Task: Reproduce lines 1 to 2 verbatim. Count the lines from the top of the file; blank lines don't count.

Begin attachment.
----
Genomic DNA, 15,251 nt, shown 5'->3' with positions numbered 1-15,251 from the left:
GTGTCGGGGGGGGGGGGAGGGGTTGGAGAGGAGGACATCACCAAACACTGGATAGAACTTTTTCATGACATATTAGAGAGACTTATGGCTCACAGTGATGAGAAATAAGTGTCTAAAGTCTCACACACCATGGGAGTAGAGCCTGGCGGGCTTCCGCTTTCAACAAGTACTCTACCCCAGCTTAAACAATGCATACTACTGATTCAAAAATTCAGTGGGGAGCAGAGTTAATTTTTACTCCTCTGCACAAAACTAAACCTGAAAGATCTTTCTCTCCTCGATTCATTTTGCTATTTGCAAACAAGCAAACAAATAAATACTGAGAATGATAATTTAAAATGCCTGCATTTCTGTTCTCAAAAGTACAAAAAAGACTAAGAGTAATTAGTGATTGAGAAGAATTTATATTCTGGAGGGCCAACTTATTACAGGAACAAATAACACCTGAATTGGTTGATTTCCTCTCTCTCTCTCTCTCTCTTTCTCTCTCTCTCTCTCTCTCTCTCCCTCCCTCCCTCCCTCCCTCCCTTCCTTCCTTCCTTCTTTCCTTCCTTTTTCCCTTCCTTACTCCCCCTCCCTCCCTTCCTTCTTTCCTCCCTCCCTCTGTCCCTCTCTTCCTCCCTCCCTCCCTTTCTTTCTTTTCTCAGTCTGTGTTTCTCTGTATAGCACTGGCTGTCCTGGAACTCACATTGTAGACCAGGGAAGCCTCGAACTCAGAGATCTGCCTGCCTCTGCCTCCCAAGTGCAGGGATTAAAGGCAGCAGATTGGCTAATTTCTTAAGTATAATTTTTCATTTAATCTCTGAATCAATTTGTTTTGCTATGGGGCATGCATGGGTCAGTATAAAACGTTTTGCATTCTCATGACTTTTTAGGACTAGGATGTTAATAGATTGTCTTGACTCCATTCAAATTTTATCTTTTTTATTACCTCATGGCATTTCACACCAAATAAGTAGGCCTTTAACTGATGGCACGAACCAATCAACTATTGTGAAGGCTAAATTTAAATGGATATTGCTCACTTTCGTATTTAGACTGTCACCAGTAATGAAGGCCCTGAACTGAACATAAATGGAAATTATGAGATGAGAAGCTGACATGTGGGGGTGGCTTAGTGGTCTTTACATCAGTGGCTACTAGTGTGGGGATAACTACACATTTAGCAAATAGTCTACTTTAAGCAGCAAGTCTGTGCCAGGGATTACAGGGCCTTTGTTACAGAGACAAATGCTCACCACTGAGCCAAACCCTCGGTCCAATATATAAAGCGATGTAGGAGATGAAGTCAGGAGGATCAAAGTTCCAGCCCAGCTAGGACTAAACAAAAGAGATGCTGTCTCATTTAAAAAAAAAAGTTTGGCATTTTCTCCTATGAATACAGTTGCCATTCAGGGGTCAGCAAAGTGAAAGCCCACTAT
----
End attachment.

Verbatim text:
Genomic DNA, 15,251 nt, shown 5'->3' with positions numbered 1-15,251 from the left:
GTGTCGGGGGGGGGGGGAGGGGTTGGAGAGGAGGACATCACCAAACACTGGATAGAACTTTTTCATGACATATTAGAGAGACTTATGGCTCACAGTGATGAGAAATAAGTGTCTAAAGTCTCACACACCATGGGAGTAGAGCCTGGCGGGCTTCCGCTTTCAACAAGTACTCTACCCCAGCTTAAACAATGCATACTACTGATTCAAAAATTCAGTGGGGAGCAGAGTTAATTTTTACTCCTCTGCACAAAACTAAACCTGAAAGATCTTTCTCTCCTCGATTCATTTTGCTATTTGCAAACAAGCAAACAAATAAATACTGAGAATGATAATTTAAAATGCCTGCATTTCTGTTCTCAAAAGTACAAAAAAGACTAAGAGTAATTAGTGATTGAGAAGAATTTATATTCTGGAGGGCCAACTTATTACAGGAACAAATAACACCTGAATTGGTTGATTTCCTCTCTCTCTCTCTCTCTCTTTCTCTCTCTCTCTCTCTCTCTCTCCCTCCCTCCCTCCCTCCCTCCCTTCCTTCCTTCCTTCTTTCCTTCCTTTTTCCCTTCCTTACTCCCCCTCCCTCCCTTCCTTCTTTCCTCCCTCCCTCTGTCCCTCTCTTCCTCCCTCCCTCCCTTTCTTTCTTTTCTCAGTCTGTGTTTCTCTGTATAGCACTGGCTGTCCTGGAACTCACATTGTAGACCAGGGAAGCCTCGAACTCAGAGATCTGCCTGCCTCTGCCTCCCAAGTGCAGGGATTAAAGGCAGCAGATTGGCTAATTTCTTAAGTATAATTTTTCATTTAATCTCTGAATCAATTTGTTTTGCTATGGGGCATGCATGGGTCAGTATAAAACGTTTTGCATTCTCATGACTTTTTAGGACTAGGATGTTAATAGATTGTCTTGACTCCATTCAAATTTTATCTTTTTTATTACCTCATGGCATTTCACACCAAATAAGTAGGCCTTTAACTGATGGCACGAACCAATCAACTATTGTGAAGGCTAAATTTAAATGGATATTGCTCACTTTCGTATTTAGACTGTCACCAGTAATGAAGGCCCTGAACTGAACATAAATGGAAATTATGAGATGAGAAGCTGACATGTGGGGGTGGCTTAGTGGTCTTTACATCAGTGGCTACTAGTGTGGGGATAACTACACATTTAGCAAATAGTCTACTTTAAGCAGCAAGTCTGTGCCAGGGATTACAGGGCCTTTGTTACAGAGACAAATGCTCACCACTGAGCCAAACCCTCGGTCCAATATATAAAGCGATGTAGGAGATGAAGTCAGGAGGATCAAAGTTCCAGCCCAGCTAGGACTAAACAAAAGAGATGCTGTCTCATTTAAAAAAAAAAGTTTGGCATTTTCTCCTATGAATACAGTTGCCATTCAGGGGTCAGCAAAGTGAAAGCCCACTAT